Jason

14/04/2011jj, What rubbish! So now that O'farrel is in I take it all state schools, hospitals, roads, courts ,electricity generators gaols and any other socialist left over, will be sold so they can make a profit? Your local council, police, fire men, abulance, Then once that is done no need for a State premier either. As you said " no matter how good it may be it has to make a profit to succeed."

John

14/04/2011Hi, All I have enjoyed reading Part 1 of Hillbilly's piece, and the comments. My 2-bob's worth is as follows: 1) the Labor Party has lost its mojo partly because of the rise of the centre-right. It has become a conservative party, with some elements further to the right of the more moderate Liberals. This has resulted in soome people beleiving that the Liberals would be just as good. 2) the NSW Palriamentary Labor Party of the last NSW government displayed all the traits of a party & government that was rotten from the inside out. The factionalism and lack of ethical behaviour were the food of that rottenness. 3) some of the traditional Labor voters now identify as John Howard's "aspirational australians", and have turned their backs on the Labor Party. Tax cuts that were designed for purely personal political advantage, and to promote personal wealth at the expense of social wealth are truely a poison. 4) the Federal Party, in government, has been too often inept at communicating with people. eg the still current messages about the carbon tax, although Greg Combet's speech this week has been somewhat better than the others. The government's message must be short, crisp and showing determination to achieve, like Abbott's sloganeering. Try these: 'A carbon tax: to benefit our environment'; 'A carbon tax: to compensate the poor and middle income families' OK - I don't like the second one much, but it's something the unthinking populace can latch onto, as they do with Abbott's & Hockey's slogans. John :)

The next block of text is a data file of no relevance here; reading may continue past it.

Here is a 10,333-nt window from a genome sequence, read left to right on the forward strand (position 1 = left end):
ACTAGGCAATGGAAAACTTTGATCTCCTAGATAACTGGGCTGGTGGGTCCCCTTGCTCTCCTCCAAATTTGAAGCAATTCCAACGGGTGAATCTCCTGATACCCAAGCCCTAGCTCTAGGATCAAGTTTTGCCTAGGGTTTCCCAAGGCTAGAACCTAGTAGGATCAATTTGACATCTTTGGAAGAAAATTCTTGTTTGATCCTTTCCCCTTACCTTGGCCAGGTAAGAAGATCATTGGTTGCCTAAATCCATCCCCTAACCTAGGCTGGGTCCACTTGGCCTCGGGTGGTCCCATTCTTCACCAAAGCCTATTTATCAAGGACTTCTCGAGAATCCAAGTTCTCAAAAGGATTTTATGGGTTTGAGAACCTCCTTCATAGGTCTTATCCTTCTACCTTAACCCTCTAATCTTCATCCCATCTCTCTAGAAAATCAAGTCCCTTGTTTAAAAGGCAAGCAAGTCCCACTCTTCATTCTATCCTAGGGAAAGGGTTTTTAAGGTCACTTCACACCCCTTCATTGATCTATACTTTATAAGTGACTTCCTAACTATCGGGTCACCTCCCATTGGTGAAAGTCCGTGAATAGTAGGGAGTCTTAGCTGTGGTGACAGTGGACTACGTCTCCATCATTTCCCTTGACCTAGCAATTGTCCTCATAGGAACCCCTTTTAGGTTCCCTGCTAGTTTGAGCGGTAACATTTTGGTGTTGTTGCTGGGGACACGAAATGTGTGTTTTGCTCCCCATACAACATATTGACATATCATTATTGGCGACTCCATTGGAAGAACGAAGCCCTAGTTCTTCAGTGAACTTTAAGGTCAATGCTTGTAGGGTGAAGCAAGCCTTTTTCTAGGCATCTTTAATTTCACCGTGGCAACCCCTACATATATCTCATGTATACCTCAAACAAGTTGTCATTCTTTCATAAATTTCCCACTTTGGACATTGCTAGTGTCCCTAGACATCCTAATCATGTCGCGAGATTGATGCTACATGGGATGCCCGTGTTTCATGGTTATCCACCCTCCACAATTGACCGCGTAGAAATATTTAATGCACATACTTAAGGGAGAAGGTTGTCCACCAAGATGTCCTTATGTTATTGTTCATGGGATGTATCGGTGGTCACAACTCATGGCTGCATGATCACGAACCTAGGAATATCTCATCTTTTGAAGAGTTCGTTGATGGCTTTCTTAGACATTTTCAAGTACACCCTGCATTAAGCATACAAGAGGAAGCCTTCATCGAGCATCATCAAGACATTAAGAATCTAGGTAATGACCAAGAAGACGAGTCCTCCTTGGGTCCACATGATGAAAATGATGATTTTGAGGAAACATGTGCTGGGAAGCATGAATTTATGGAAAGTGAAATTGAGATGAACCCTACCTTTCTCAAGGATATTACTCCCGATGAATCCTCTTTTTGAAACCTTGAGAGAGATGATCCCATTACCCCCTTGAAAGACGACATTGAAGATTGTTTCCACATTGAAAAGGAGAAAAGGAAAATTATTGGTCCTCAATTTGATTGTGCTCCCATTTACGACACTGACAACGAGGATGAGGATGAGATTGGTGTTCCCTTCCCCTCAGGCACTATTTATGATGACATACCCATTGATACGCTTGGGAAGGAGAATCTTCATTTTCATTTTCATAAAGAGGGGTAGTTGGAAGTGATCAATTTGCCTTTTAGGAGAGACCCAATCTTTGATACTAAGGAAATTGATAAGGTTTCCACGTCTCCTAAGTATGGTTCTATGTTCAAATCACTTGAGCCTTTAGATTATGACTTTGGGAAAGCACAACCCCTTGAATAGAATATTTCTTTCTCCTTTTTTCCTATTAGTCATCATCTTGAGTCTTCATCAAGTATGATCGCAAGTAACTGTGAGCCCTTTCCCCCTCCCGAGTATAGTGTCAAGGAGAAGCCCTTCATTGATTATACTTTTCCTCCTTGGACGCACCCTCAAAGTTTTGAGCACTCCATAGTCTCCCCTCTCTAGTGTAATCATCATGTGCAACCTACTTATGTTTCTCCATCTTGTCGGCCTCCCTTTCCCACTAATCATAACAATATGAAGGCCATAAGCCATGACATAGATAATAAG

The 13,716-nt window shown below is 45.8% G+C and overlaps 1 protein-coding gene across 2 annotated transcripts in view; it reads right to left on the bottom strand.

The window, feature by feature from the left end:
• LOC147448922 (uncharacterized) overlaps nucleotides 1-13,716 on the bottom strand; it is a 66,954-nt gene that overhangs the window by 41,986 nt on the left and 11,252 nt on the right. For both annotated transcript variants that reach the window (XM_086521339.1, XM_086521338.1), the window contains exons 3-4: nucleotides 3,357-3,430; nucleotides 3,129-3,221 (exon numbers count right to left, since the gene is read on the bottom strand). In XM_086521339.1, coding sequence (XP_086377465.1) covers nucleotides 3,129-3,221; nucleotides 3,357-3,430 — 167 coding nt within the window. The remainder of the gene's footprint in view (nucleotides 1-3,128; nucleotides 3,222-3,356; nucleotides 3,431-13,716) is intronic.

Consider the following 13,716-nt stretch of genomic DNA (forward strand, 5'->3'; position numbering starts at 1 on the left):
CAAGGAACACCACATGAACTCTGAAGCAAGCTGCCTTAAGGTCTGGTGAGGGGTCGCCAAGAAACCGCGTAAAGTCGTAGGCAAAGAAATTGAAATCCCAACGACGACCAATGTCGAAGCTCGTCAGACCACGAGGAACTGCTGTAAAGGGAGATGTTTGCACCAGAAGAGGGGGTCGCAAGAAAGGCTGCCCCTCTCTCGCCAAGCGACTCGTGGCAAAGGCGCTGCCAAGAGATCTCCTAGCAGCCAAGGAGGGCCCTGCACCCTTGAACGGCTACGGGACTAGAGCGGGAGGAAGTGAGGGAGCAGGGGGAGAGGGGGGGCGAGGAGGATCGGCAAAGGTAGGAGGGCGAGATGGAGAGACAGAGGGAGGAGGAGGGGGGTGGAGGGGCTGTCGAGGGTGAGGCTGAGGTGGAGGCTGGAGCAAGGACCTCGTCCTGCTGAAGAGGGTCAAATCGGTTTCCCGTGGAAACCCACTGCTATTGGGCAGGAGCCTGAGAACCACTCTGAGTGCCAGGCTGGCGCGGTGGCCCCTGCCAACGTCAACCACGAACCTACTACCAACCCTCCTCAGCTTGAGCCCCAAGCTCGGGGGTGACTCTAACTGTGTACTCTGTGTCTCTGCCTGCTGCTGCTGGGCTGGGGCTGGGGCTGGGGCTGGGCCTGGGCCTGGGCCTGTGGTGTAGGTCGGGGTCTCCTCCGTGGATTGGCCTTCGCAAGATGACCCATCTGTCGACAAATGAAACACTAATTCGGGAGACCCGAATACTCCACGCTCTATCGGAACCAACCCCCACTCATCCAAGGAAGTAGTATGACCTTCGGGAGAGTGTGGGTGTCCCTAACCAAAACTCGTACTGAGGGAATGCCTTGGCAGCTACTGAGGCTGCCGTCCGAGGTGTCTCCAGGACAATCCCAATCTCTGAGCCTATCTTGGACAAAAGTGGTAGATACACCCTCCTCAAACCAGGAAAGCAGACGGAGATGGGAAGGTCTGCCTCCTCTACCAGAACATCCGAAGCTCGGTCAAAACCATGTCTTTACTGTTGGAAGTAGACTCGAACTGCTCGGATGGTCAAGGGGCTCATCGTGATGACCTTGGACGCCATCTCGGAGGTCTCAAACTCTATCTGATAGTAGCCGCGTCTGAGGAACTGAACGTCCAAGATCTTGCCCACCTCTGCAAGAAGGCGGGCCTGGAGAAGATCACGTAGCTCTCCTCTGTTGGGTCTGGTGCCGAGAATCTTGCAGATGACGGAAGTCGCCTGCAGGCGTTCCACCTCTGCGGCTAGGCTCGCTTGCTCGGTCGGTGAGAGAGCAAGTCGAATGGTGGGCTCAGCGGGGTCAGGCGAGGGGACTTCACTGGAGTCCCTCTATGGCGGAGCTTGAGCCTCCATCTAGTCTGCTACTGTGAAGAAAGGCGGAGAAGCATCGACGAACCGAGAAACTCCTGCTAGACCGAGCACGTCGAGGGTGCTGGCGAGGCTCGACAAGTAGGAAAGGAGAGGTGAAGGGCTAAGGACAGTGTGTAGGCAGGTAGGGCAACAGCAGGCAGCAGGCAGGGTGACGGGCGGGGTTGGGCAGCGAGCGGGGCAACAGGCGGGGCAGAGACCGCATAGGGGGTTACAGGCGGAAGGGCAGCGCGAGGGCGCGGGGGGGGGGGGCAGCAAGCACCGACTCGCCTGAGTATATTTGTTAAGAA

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14/04/2011H/FS I suppose you are beavering away on the next part of your current piece. Your project is exciting as it’s attempting to put together the way forward for Labor and the ideological base on which it should build. Here are some more thoughts on what Labor might include in its manifesto. Yesterday I canvassed which of ‘fairness’, ‘social equality‘ or ‘equity’ was the most appropriate word to describe an overarching principle, preferring ‘fairness’ because of its simplicity. Today, I want to suggest that the driving force behind fairness is ‘a caring and just society’. Without concern for our fellow citizens, no matter what their status, and a sense of justice, how can fairness exist and thrive? If most of society believes in ‘survival of the fittest’, ‘winner takes all’, and ‘power over principle’, fairness cannot thrive. Yet while it is easy to embrace the concept of ‘a caring and just society’, how can it be ‘operationalized’? How can it be more than a platitude? There is wide variety of opinion in the community about the concept. While most would accept the need for a caring attitude towards those less well off, while most would insist on justice for all, there are the hard-nosed who have no empathy for the unemployed, no concern for the poor and underprivileged, no understanding of addiction whether it be substance or gambling, no sympathy for the disabled. These hard-headed sceptics see them as bludgers, dole cheats, welfare dependent lazy layabouts who should not get benefits but be forced into work, or left to rot. While almost no one would applaud deliberate avoidance of available work or training to equip for work, differentiating between the deliberately indolent and the many others who cannot work, cannot find suitable work, are untrained for any sort of work, and who have no access to training, is difficult, at times almost impossible. So to lump them together in condemnation is not just unfair, it is demeaning for all except the deliberately indolent. Yet that is the message that emanates from politicians, mostly on the conservative side of politics. Today’s debate about getting people into work differs between Labor and the Coalition. While both sides want this outcome, the process of achieving it seems different. Labor places great emphasis on giving those who are able to work the opportunity for training to equip them, while the Coalition seems more focussed on the punitive, ‘work for the dole’ being a prominent part of its program. The difference may be viewed as subtle, but it portrays a marked difference in philosophy, which ought not to be overlooked as it goes to the heart of the two party’s core beliefs. My suggestion that we add ‘a fair and just society’ to Labor’s manifesto, will do for now – I may be back later with more suggestions. I hope FS that this is not making your writing task more tedious.